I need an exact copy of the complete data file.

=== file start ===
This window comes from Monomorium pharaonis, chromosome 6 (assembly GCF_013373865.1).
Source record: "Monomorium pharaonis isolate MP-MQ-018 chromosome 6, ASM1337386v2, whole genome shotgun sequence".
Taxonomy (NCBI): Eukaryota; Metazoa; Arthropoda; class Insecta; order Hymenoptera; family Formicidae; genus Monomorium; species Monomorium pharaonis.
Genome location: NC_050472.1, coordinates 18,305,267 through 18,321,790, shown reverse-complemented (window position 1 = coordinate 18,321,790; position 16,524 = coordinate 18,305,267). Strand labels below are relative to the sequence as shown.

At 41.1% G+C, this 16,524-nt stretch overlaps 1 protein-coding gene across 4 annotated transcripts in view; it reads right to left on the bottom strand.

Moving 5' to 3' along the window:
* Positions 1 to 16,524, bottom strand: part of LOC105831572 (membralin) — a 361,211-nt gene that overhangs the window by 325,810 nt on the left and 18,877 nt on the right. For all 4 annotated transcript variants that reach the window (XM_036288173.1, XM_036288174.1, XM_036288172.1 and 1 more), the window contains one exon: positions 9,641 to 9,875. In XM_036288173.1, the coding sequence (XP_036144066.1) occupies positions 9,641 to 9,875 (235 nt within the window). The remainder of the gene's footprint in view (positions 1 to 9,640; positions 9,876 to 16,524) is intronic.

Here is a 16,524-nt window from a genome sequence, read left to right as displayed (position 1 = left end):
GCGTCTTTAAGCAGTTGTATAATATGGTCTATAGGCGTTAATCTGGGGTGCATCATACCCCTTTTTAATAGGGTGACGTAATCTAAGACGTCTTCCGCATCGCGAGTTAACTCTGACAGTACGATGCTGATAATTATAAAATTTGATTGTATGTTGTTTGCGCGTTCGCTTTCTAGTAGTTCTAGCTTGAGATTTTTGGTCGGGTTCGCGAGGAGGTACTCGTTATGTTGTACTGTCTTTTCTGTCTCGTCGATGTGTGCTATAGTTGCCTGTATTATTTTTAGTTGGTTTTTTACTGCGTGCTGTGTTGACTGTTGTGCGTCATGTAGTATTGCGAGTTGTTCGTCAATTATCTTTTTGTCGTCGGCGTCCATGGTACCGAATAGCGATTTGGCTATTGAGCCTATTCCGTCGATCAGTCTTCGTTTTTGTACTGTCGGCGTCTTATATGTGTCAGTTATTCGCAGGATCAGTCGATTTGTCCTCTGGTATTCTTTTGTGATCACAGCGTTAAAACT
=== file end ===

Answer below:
This window comes from Monomorium pharaonis, chromosome 6 (assembly GCF_013373865.1).
Source record: "Monomorium pharaonis isolate MP-MQ-018 chromosome 6, ASM1337386v2, whole genome shotgun sequence".
Taxonomy (NCBI): Eukaryota; Metazoa; Arthropoda; class Insecta; order Hymenoptera; family Formicidae; genus Monomorium; species Monomorium pharaonis.
Genome location: NC_050472.1, coordinates 18,305,267 through 18,321,790, shown reverse-complemented (window position 1 = coordinate 18,321,790; position 16,524 = coordinate 18,305,267). Strand labels below are relative to the sequence as shown.

At 41.1% G+C, this 16,524-nt stretch overlaps 1 protein-coding gene across 4 annotated transcripts in view; it reads right to left on the bottom strand.

Moving 5' to 3' along the window:
* Positions 1 to 16,524, bottom strand: part of LOC105831572 (membralin) — a 361,211-nt gene that overhangs the window by 325,810 nt on the left and 18,877 nt on the right. For all 4 annotated transcript variants that reach the window (XM_036288173.1, XM_036288174.1, XM_036288172.1 and 1 more), the window contains one exon: positions 9,641 to 9,875. In XM_036288173.1, the coding sequence (XP_036144066.1) occupies positions 9,641 to 9,875 (235 nt within the window). The remainder of the gene's footprint in view (positions 1 to 9,640; positions 9,876 to 16,524) is intronic.

Here is a 16,524-nt window from a genome sequence, read left to right as displayed (position 1 = left end):
GCGTCTTTAAGCAGTTGTATAATATGGTCTATAGGCGTTAATCTGGGGTGCATCATACCCCTTTTTAATAGGGTGACGTAATCTAAGACGTCTTCCGCATCGCGAGTTAACTCTGACAGTACGATGCTGATAATTATAAAATTTGATTGTATGTTGTTTGCGCGTTCGCTTTCTAGTAGTTCTAGCTTGAGATTTTTGGTCGGGTTCGCGAGGAGGTACTCGTTATGTTGTACTGTCTTTTCTGTCTCGTCGATGTGTGCTATAGTTGCCTGTATTATTTTTAGTTGGTTTTTTACTGCGTGCTGTGTTGACTGTTGTGCGTCATGTAGTATTGCGAGTTGTTCGTCAATTATCTTTTTGTCGTCGGCGTCCATGGTACCGAATAGCGATTTGGCTATTGAGCCTATTCCGTCGATCAGTCTTCGTTTTTGTACTGTCGGCGTCTTATATGTGTCAGTTATTCGCAGGATCAGTCGATTTGTCCTCTGGTATTCTTTTGTGATCACAGCGTTAAAACT